We would like to share some information with you regarding the Juvenile Detention Alternative Initiatives (JDAI) and its impact on the youth of Clark County, Sign-JDAINV. The Department of Juvenile Justice Services (DJJS) mission statement describes an organization committed to community protection, restoring victims, holding juvenile offenders accountable, and promoting successful youth and families.  To effectively achieve these goals, the issue of JDAI must be addressed in a manner that ultimately leads not only to a reduction in crime, but also toward equity within the juvenile justice continuum.

Effective implementation of JDAI is contingent upon philosophical commitment, development of sound policy and process, organizational prioritization, and adequate resources identification and allocation. Substantive interventions require adequate resources.

In collaboration with a broad group of community stakeholders and with the support of the Annie E. Casey Foundation, we have undertaken a major initiative to tackle the Disproportionate Minority Contact (DMC) of children of color in the juvenile justice system and to eliminate the inappropriate use of juvenile detention through the development of community-based alternatives.

The Juvenile Detention Alternatives Initiative (JDAI) was launched in 1992 by the Annie E. Casey Foundation. The purpose of JDAI is to demonstrate that jurisdictions can establish more effective and efficient systems to accomplish the purposes of juvenile detention without jeopardizing community safety.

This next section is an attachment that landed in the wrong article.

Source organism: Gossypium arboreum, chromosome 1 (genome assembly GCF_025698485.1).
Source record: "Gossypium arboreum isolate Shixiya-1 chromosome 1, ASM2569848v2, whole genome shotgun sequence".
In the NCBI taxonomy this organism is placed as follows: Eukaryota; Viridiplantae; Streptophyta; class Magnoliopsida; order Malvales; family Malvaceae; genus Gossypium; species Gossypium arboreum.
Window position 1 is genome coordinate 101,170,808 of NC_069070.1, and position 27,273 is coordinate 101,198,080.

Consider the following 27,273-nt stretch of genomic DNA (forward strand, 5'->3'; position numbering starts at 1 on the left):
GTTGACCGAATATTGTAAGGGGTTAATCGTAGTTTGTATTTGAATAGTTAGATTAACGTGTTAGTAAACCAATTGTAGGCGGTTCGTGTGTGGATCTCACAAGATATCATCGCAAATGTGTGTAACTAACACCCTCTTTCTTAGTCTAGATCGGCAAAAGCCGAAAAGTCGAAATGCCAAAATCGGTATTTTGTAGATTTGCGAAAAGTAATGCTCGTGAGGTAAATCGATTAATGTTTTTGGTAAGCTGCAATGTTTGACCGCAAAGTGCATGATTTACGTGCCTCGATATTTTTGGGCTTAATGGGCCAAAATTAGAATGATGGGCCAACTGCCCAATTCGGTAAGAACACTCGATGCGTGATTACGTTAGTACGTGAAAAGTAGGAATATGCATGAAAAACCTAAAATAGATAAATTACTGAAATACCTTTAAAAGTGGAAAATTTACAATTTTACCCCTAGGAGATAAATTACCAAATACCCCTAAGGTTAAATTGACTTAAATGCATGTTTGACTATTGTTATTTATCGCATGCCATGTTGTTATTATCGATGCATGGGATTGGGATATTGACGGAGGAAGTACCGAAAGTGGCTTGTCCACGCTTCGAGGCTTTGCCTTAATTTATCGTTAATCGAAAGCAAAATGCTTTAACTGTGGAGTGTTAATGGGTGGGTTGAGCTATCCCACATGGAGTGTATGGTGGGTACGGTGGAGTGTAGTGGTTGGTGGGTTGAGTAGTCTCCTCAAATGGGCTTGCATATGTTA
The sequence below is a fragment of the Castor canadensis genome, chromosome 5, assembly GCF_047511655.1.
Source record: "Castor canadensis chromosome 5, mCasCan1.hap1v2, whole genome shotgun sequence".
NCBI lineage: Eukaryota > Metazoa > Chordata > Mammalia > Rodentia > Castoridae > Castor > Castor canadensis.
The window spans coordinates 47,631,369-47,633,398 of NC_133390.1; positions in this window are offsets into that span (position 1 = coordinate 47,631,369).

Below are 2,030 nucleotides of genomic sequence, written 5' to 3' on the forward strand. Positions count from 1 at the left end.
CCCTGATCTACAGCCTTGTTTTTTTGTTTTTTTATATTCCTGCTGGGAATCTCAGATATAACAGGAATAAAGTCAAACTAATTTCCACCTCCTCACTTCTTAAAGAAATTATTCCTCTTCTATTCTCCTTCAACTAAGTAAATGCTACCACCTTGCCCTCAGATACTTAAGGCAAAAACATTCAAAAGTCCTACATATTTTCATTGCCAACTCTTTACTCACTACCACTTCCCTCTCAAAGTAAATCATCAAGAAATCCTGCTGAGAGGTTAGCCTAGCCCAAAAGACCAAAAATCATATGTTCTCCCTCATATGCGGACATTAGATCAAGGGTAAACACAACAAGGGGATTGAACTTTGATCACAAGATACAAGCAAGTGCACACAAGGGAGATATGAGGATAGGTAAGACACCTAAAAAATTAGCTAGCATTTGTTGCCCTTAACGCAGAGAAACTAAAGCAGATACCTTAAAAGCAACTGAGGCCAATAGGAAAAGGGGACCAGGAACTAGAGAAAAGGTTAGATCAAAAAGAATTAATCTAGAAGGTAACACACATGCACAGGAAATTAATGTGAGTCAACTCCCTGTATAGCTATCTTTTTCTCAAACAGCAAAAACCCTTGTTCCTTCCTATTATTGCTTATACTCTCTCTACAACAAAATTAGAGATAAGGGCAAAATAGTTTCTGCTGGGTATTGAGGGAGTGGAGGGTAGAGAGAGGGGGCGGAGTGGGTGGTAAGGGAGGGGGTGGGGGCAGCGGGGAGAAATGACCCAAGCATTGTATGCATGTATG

• To reduce the number of children unnecessarily or inappropriately detained
  • To minimize the number of youth who fail to appear in Court or re-offend pending adjudication
  • To redirect public funds toward successful reform strategies
  • To ensure appropriate conditions of detention
  • To reduce racial disparities and Disproportionate Minority Contact

The JDAI model focuses on eight Core Strategies:

  • Interagency collaboration to improve planning and coordination;
  • Use of accurate data to diagnose problems and measure change;
  • Reliance on objective criteria and instruments to guide admission and sanctioning decisions;
  • New or enhanced community-based alternatives to secure detention;
  • Expedited case processing to reduce lengths of stay and speed the administration of justice;
  • Practices and policies to eliminate racial disparities;
  • Routine facility inspections and evaluations to improve conditions of confinement; and
  • Innovations to reduce “special” detention cases (e.g. violations of probation).